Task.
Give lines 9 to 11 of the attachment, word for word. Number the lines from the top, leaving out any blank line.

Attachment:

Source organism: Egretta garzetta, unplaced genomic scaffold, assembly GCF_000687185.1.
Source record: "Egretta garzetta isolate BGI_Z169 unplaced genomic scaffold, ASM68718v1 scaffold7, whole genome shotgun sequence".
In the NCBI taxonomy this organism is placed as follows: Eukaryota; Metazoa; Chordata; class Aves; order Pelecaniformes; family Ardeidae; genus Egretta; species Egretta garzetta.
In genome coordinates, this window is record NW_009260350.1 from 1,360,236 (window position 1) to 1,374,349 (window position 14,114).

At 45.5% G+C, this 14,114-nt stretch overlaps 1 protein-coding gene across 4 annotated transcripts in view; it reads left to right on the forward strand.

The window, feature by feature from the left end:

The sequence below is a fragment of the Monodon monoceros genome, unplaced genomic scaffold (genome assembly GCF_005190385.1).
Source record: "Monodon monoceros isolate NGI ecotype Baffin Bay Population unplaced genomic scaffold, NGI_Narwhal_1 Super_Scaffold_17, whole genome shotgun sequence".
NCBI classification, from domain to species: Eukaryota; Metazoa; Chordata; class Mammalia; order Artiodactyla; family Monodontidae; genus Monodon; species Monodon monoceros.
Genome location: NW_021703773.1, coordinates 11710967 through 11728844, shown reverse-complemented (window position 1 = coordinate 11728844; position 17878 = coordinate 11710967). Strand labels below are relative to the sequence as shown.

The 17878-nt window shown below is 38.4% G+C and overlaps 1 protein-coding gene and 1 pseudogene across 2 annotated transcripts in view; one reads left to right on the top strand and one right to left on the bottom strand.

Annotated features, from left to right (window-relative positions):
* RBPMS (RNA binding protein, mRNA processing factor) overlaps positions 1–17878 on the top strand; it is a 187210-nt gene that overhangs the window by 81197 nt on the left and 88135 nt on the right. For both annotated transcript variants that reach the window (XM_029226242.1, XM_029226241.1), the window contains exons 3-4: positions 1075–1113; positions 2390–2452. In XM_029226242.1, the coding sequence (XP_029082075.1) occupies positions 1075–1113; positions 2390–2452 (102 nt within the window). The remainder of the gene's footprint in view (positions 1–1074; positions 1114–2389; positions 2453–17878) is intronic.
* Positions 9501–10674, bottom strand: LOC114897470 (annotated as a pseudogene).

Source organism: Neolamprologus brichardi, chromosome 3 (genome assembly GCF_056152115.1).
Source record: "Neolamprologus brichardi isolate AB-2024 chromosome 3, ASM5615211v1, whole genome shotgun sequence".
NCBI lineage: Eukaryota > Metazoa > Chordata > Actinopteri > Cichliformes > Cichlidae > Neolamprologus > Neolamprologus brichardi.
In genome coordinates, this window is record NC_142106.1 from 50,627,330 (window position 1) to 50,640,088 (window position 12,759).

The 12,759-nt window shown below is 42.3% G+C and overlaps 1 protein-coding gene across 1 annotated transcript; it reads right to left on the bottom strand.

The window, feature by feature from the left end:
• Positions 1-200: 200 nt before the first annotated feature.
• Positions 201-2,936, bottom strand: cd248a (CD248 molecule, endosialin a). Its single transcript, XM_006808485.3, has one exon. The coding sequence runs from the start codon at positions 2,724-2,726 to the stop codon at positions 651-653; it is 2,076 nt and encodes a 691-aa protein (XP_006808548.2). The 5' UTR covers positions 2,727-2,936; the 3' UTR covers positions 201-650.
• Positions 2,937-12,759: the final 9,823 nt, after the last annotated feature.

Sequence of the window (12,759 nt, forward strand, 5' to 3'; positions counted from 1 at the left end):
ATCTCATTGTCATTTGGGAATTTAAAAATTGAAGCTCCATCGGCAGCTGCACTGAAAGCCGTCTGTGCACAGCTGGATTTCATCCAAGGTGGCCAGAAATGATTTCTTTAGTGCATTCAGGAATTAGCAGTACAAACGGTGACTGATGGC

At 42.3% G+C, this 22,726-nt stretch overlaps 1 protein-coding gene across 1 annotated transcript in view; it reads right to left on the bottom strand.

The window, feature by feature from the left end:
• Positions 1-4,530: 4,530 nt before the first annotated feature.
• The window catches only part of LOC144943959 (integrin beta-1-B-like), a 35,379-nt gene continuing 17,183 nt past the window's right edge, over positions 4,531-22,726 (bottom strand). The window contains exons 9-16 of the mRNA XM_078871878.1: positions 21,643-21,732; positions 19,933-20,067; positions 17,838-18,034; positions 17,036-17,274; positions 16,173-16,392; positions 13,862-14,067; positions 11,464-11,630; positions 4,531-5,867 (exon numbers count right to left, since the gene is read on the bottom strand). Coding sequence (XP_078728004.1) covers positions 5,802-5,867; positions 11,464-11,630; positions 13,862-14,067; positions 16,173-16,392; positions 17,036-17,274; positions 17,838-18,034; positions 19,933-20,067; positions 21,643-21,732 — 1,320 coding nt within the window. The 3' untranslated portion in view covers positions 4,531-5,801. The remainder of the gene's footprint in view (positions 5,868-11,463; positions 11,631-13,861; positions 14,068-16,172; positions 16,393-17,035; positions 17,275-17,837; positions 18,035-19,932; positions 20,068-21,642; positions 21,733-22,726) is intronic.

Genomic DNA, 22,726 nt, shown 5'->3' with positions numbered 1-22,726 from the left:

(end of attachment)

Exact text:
NCBI classification, from domain to species: Eukaryota; Metazoa; Chordata; class Mammalia; order Artiodactyla; family Monodontidae; genus Monodon; species Monodon monoceros.
Genome location: NW_021703773.1, coordinates 11710967 through 11728844, shown reverse-complemented (window position 1 = coordinate 11728844; position 17878 = coordinate 11710967). Strand labels below are relative to the sequence as shown.

The 17878-nt window shown below is 38.4% G+C and overlaps 1 protein-coding gene and 1 pseudogene across 2 annotated transcripts in view; one reads left to right on the top strand and one right to left on the bottom strand.